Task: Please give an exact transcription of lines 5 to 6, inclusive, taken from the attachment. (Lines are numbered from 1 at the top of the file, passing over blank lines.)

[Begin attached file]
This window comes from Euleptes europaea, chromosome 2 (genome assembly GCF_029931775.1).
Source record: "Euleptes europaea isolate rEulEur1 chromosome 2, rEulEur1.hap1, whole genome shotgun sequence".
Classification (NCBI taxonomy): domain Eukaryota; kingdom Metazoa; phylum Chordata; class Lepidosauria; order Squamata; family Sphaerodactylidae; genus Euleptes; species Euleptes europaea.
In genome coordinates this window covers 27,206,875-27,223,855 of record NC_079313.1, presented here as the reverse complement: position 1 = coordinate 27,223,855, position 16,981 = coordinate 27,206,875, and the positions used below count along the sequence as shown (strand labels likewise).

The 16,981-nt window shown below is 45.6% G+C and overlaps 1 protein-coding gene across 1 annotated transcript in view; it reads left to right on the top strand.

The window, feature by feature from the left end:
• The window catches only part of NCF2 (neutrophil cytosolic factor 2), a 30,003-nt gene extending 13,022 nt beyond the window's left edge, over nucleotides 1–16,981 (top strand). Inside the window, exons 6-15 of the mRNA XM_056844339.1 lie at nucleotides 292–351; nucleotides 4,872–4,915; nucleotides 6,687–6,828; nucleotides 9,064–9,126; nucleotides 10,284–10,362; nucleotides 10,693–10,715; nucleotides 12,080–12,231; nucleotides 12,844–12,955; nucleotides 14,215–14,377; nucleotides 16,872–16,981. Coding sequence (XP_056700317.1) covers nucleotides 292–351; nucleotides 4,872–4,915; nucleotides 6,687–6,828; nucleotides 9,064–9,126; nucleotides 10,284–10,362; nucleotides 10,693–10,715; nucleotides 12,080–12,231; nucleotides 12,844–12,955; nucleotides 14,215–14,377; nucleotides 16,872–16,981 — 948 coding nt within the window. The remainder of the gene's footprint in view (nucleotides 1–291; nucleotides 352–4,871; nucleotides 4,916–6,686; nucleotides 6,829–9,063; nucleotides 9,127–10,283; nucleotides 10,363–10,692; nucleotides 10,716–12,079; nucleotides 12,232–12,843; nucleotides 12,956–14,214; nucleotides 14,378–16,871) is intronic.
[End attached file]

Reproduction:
The 16,981-nt window shown below is 45.6% G+C and overlaps 1 protein-coding gene across 1 annotated transcript in view; it reads left to right on the top strand.

The window, feature by feature from the left end: